March 15, 2013
Contact PDA: (717) 234-5941
Mouthguards Provide Protection for Another Season of Sports
In the coming weeks Spring will be in full swing, bringing with it sunny
days, green grass and the launch of another season of school athletics and other
recreational activities. As athletes of all ages gear-up and prepare to take to
the fields, the Pennsylvania Dental Association (PDA) is encouraging all
participants to be equipped with one of the most important injury-preventative
pieces, the mouthguard.
Typically, the use of a mouthguard is associated
with contact sports, but the risk of experiencing an oral injury also exists in
non-contact sports. PDA recommends wearing a mouthguard when engaging in sports
and activities that are performed on hard surfaces, where contact is made with
other players, those involving the use of a ball or stick, or when riding a bike
With the use of a properly fitted mouthguard, your smile
is protected and your chances of sustaining oral related injuries are
significantly reduced. According to the Academy of General Dentistry, an athlete
is 70 times more likely to sustain damage to the teeth when not wearing a
mouthguard. In addition, almost one-third of all dental injuries are sports
Dr. Andrew Gould, a PDA member in Central Pennsylvania, team
dentist for the Hershey Bears and Harrisburg Senators, and a member of the
Academy for Sports Dentistry, says mouthguards have come a long way in
protecting athletes in many ways.
“Depending on the sport that you play,
each mouthguard has its purpose and degree of tooth protection that one needs to
play a sport effectively and protect oneself against either tooth injury and/or
concussions,” Dr. Gould said.
It is more than just your teeth that are
protected from trauma—your lips, tongue, cheeks, face and jaw also are cushioned
from potential impact and injuries. While the primary role of mouthgaurds is to
protect the teeth and orofacial structures, wearing one may also reduce the
chances of a concussion caused by a blow to the jaw.
Since an injury to
the face could damage orthodontic brackets or other fixed orthodontic
appliances, a properly fitted mouthguard is particularly important for
individuals who wear braces. It acts as a barrier between the braces and your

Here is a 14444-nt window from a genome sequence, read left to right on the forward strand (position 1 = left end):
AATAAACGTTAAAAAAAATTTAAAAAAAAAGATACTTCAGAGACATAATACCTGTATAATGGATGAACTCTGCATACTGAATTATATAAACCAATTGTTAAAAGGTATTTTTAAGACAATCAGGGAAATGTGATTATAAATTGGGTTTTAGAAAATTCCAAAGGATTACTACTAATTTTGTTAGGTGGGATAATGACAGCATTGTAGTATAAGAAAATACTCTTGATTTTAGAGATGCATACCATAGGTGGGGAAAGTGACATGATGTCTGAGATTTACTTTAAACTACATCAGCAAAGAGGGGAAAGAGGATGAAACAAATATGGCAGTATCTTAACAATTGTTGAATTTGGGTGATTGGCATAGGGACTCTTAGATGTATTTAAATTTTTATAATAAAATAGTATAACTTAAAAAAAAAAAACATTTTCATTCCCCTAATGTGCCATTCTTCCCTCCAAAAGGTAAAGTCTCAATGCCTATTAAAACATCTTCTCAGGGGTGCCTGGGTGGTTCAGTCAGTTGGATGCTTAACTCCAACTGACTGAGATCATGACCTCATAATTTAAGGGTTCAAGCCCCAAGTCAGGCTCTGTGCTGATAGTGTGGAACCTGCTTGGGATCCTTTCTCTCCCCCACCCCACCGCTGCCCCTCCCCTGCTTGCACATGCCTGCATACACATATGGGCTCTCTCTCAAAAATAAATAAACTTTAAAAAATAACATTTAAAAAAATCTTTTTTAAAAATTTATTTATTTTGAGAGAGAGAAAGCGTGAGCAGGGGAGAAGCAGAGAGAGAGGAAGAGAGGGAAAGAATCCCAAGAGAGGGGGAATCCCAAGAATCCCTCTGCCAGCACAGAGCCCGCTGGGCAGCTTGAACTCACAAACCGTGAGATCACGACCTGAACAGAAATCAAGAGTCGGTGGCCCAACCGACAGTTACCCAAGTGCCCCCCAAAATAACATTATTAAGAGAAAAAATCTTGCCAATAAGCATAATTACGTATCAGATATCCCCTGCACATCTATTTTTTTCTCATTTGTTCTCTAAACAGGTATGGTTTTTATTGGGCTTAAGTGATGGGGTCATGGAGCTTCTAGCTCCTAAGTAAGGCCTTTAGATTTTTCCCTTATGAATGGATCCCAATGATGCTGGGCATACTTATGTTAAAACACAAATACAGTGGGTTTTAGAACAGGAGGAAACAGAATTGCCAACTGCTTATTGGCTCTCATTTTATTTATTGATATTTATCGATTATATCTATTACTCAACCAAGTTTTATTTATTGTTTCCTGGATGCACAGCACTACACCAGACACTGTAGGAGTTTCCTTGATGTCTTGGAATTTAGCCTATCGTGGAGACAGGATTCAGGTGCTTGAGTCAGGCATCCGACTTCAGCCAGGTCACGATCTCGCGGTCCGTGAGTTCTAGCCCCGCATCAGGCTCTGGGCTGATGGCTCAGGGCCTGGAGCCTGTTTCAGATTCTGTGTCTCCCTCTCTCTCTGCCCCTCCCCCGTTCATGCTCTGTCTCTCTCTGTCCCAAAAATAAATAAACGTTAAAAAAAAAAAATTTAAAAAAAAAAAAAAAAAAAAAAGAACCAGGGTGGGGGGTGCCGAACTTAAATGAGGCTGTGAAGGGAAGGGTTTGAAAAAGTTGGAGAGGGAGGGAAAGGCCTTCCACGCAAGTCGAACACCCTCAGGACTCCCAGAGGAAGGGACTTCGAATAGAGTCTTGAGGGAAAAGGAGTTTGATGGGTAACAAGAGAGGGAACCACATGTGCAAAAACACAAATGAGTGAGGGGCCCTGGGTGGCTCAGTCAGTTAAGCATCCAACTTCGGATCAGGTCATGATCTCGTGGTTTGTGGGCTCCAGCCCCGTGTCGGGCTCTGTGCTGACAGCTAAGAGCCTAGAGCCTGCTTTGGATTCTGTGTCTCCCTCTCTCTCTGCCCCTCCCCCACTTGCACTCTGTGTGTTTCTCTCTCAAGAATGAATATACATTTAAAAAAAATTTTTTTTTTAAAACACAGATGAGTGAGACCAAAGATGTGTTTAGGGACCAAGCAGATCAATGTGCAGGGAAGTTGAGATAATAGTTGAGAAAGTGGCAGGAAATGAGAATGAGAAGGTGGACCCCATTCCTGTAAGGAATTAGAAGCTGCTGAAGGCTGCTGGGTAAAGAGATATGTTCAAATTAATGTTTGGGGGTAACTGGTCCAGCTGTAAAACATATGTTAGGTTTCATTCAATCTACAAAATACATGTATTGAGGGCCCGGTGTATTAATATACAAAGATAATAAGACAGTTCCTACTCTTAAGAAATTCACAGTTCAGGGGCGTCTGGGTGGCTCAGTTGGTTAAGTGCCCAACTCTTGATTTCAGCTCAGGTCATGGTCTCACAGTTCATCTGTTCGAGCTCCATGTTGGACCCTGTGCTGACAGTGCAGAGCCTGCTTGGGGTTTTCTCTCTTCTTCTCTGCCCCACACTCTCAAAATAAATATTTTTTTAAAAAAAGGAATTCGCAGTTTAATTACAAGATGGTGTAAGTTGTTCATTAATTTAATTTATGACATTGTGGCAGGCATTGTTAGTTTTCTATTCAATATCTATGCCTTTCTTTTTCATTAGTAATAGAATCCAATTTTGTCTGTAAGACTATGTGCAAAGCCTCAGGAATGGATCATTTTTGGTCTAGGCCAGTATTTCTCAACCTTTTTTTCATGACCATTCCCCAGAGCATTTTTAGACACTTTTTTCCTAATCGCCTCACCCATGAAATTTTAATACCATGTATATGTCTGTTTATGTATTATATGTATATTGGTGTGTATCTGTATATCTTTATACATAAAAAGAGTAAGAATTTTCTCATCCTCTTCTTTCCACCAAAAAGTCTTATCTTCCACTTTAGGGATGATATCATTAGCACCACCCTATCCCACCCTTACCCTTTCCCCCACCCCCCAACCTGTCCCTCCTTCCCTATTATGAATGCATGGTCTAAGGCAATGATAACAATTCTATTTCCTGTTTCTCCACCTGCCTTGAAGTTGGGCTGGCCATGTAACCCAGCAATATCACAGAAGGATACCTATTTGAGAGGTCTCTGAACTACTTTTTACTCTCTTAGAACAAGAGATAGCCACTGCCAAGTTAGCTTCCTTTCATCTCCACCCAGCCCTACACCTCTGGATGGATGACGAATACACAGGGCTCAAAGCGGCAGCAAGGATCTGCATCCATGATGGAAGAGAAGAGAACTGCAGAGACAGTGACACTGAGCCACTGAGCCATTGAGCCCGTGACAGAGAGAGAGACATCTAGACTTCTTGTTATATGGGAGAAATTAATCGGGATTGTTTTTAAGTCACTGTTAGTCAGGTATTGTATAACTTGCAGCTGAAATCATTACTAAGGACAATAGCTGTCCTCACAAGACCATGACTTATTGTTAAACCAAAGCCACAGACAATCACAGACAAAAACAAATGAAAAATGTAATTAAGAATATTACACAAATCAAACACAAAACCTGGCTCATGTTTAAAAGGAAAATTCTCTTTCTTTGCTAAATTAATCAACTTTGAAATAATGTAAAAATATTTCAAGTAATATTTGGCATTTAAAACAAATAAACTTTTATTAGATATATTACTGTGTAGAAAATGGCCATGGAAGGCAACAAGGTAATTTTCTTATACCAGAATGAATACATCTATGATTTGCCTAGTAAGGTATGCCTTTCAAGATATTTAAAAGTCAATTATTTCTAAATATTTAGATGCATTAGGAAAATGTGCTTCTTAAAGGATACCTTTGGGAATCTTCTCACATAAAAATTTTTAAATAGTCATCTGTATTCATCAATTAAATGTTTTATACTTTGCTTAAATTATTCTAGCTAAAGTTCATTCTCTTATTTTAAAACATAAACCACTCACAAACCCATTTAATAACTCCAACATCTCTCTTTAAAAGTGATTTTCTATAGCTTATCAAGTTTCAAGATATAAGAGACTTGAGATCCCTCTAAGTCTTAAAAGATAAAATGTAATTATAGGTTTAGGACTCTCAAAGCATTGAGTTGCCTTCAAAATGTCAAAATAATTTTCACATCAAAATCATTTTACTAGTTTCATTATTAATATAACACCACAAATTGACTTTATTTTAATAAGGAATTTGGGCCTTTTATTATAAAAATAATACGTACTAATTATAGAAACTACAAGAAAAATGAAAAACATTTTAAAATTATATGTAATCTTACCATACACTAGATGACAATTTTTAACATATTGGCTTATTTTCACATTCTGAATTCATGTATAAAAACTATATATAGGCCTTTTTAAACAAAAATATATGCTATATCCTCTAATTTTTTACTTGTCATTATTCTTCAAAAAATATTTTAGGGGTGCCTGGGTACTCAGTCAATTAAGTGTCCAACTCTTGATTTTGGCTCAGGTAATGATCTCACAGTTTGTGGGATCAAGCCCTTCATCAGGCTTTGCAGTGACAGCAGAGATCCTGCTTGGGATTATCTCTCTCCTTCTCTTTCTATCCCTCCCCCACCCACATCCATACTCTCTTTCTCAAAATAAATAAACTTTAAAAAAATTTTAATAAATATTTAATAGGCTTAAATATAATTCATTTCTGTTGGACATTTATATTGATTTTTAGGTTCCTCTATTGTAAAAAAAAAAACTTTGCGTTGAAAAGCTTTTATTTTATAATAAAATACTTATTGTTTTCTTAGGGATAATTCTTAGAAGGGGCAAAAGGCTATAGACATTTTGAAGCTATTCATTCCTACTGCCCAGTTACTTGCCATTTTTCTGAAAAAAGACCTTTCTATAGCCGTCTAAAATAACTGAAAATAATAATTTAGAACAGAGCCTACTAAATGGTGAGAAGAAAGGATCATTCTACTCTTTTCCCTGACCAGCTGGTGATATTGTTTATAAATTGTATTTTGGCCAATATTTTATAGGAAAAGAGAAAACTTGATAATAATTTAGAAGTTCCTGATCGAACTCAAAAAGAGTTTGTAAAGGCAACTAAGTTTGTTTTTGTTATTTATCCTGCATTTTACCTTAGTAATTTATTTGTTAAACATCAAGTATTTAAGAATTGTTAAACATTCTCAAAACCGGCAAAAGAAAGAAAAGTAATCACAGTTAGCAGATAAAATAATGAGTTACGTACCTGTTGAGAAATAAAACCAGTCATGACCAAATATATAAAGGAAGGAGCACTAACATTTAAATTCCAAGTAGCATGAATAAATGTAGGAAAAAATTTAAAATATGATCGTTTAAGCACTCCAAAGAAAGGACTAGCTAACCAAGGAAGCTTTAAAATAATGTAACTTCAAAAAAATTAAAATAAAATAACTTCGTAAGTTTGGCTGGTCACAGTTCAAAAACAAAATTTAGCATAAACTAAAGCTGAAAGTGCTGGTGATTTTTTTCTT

cheek or lips, limiting the risk of lacerations and tears.
proper fit, a mouthguard is best fitted by a dental professional.
There are three types of mouthguards:
- Stock mouthguards: least expensive, but offer less protection because the
fit adjustment is limited.
- Boil and bite: when heated and placed in the mouth, the mouthguard molds
itself to the teeth and sets.
- Custom-made: made by a dentist from a cast of the patients mouth. They are
more expensive, but offer the best protection, fit and comfort.
Be sure to rinse your mouthguard with cold water before and after each use.
Clean it regularly with a toothbrush and toothpaste, and soak it in mouthwash.
Avoid leaving your mouthguard in direct sunlight and rinsing it with hot
water—doing so can cause distortion or damage. When not in use, store it in a
firm, well ventilated plastic container.
Discuss with your dentist which
mouthguard option is best for you or your child. Remember, the cost of this
simple form of protection is far less than the cost of the treatment of a sports
related dental injury.
About the Pennsylvania Dental Association
1868, the Pennsylvania Dental Association (PDA) is comprised of approximately
6,000 member dentists. It is a constituency of the American Dental Association
(ADA), the largest and oldest national dental society in the world. PDA’s
mission is to improve the public health, promote the art and science of
dentistry and represent the interests of its member dentists and their patients.
PDA is the voice of dentistry in Pennsylvania. Learn more about PDA.